• Real Life Writes the Plot: A good chunk of the inner monologues and dialogue in the last two chapters, as well as their very bittersweet tone and the fact they happen at dusk, obviously result from Masuda's own feelings about the series' cancellation.
  • Red Oni, Blue Oni: Two distinct examples.
    • Hachi is the red oni, passionate and emotional with a severe inferiority complex, while Miké is the blue oni, cool and more talented that he wants to admit but proud in his own way. It reflects in their hair colors too.
    • Inohara and Handa have this sort of dynamic too, which the former being a tall, extrovert, carefree and cheerful girl while the latter is short, extremely shy, afraid of criticism and pretty sarcastic. And while Inohara has bright pink hair, Handa has black hair with a tinge of green.
  • Reused Character Design: There are a few familiar faces, from My Monster Secret − an Akane lookalike, Miké who is basically a male Nagisa and Kijima who looks like Shimada − and from Sakura Discord − Saru looks like Kousuke's baseball senpai and the teacher is pretty much the same as in that series. Plus Ran, who looks like a fusion between Youko, Shiho and Nomiya.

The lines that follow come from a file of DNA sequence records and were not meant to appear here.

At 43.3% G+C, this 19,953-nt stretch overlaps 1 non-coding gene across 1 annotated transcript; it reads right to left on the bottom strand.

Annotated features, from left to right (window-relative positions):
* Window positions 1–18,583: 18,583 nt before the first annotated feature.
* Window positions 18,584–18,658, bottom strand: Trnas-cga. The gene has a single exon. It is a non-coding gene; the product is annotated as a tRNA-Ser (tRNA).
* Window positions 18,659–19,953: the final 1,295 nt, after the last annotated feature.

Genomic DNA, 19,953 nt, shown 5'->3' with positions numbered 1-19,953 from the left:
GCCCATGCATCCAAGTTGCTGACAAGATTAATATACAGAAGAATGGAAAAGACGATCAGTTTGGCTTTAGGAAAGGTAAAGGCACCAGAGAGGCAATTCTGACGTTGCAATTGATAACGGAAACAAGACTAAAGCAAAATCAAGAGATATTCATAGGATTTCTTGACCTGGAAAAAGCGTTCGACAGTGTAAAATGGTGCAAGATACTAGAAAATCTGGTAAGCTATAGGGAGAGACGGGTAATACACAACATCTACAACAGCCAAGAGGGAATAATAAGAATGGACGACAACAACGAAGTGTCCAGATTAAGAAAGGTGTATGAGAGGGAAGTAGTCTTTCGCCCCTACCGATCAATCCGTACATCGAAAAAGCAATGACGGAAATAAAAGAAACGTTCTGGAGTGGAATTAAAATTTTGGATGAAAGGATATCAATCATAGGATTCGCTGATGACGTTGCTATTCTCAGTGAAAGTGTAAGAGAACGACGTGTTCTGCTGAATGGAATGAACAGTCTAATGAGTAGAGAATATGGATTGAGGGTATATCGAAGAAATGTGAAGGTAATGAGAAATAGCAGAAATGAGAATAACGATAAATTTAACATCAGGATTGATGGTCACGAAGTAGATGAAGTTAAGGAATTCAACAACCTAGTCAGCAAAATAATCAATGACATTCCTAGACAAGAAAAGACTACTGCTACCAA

• Running Gag: Handa stretching and twisting her panda mask in increasingly uncanny ways when she's upset. It includes shooting flames from its eye-holes or stretching it vertically to whip Inohara. An omake even reveals she can use it as improvised tent. It's the kind of absurd comedy that wouldn't be out of place My Monster Secret, which makes the character stand out even more in an otherwise pretty grounded setting.
  • Stupid Sexy Flanders: In chapter 3, when the guys are discussing which girls in the class they find cute, everyone stops short of saying "Mikeya" before picking a girl. They all embarrassingly admitting it afterwards.
  • Stylistic Suck: Since a good chunk of the series focuses on aspiring mangaka with below-average skills, some in-universe characters are drawn with awkward or simplistic designs − especially those drawn by Hachi. Inverted with characters drawn by Mikeya or Handa, who have very stylish and sophisitcated looks that nonetheless look nothing like Masuda's own style.
  • Toast of Tardiness: Played for Laughs in an early panel, where among other goofy-looking students, you have a decolorized girl enacting the cliché.